The photo is from 1978. My son, his truck. Behind him, my truck.

Saturday, June 18, 2011

Camping Out in a Half-built House

Monday, June 18, 1979

The shell of a house goes up quickly.  Then it seems to take forever to finish.  In 1979 my father-in-law joked, "Your children will never know what it's like to live in a finished house."  He was right.  I began working on the final room of the house in 2002 in preparation for my daughter's wedding and didn't complete all the details until 2008.  That's 29 years of construction.

By June of 1979 the house had exterior walls, rough plywood subfloors, and bare stud interior walls.  Scavenging from garage sales and the city dump, I furnished the interior with a couple of giant wooden cable spools and a few chairs.  I was doing construction jobs for other people while desperately carving out time to write a novel while raising two small children while grabbing a few spare hours to work on my own house.

A friend named Nick had just broken up with his girlfriend.  Wanting to focus his mind on something other than the breakup, Nick volunteered.  He was particularly interested in learning house wiring, so I gladly handed him my big Makita power drill with a half-inch bit.  Ironically, Nick was an electrical engineer, but his job involved micro-voltages.  After the first day of work, Nick said with dismay, "I didn't realize electricians spent so much time drilling holes."  He would soon learn that the other activity of electricians involves pulling Romex and driving staples.  It's vigorous physical labor.  Connecting wires comes at the very end.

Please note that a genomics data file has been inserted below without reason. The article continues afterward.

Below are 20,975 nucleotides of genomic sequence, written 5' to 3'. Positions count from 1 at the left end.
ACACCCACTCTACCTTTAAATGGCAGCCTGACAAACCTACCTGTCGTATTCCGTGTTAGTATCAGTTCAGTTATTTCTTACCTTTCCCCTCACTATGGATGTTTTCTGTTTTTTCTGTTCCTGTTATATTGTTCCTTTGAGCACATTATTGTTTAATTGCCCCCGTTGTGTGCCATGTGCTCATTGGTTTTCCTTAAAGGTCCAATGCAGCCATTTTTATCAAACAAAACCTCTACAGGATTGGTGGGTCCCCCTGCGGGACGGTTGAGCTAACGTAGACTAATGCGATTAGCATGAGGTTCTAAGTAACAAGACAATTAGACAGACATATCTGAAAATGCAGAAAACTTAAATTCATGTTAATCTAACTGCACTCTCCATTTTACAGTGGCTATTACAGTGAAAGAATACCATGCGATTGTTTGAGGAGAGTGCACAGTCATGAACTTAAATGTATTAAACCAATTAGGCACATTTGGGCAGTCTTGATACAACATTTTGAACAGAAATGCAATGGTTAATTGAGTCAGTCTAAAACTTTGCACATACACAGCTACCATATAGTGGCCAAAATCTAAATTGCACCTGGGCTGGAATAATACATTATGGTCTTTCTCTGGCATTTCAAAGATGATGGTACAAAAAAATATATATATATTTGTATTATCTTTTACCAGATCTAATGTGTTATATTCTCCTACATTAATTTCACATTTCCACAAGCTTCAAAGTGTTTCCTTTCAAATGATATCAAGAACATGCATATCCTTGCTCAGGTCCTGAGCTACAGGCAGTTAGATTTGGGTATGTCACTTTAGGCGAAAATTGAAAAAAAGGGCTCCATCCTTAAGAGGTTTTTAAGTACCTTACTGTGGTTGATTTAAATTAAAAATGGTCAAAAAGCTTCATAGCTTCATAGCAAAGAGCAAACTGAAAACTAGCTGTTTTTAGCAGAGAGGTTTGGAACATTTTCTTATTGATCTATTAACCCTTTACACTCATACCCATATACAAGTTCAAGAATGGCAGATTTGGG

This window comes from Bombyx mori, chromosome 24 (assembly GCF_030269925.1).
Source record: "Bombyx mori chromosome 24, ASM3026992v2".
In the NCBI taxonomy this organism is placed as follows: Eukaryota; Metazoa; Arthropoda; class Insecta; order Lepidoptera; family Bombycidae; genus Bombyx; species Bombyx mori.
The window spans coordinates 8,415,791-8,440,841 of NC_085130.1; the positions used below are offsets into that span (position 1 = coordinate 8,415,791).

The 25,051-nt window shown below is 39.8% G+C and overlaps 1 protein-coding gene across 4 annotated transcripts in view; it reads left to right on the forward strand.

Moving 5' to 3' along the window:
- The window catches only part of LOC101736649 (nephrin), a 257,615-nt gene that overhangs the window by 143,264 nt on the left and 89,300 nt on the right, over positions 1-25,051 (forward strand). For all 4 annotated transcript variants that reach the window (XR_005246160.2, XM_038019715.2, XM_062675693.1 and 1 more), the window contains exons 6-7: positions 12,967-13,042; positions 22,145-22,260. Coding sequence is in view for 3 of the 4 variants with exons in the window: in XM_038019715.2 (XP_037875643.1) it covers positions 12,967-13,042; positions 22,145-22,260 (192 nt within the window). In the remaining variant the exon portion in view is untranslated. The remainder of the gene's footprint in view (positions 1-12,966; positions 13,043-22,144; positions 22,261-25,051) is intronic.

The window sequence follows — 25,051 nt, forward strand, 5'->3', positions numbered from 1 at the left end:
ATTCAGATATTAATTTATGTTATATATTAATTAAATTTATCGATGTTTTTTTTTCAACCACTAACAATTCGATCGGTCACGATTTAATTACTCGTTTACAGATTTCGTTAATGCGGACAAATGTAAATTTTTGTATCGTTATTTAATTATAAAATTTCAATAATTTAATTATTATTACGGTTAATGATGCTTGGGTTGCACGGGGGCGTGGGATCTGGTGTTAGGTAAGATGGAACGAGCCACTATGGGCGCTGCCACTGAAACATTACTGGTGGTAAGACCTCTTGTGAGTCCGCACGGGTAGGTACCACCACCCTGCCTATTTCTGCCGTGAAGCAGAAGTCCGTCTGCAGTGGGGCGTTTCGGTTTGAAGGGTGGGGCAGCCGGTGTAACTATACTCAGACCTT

For a week Nick worked for no pay other than beer and sandwiches.  To keep Nick on course, I took a week off from working for other people and concentrated on my own projects, such as hanging the exterior doors so that random people and raccoons would stop wandering in. 

On June 18 I hung the final exterior door - with lovely beveled glass from a garage sale - while Nick wired the hot water heater.  Now we had a house with lockable entryways, one flushable toilet, one claw-foot bathtub with hot water where we could wash dishes.  Such luxury!  There was no kitchen, no furnace, no electric lights and no privacy.  But on that day, it became our home.
We wouldn't make the final move until the end of the year, but already in the living room I could sit at the cable spool table with a pot of coffee and work on my novel.  In the dining room we could eat at the other cable spool table and wear goofy hats.

It's true that the kids never lived in a finished house, but they knew - instinctively, as kids do - how to make a home from what was at hand.  Even a cardboard box:

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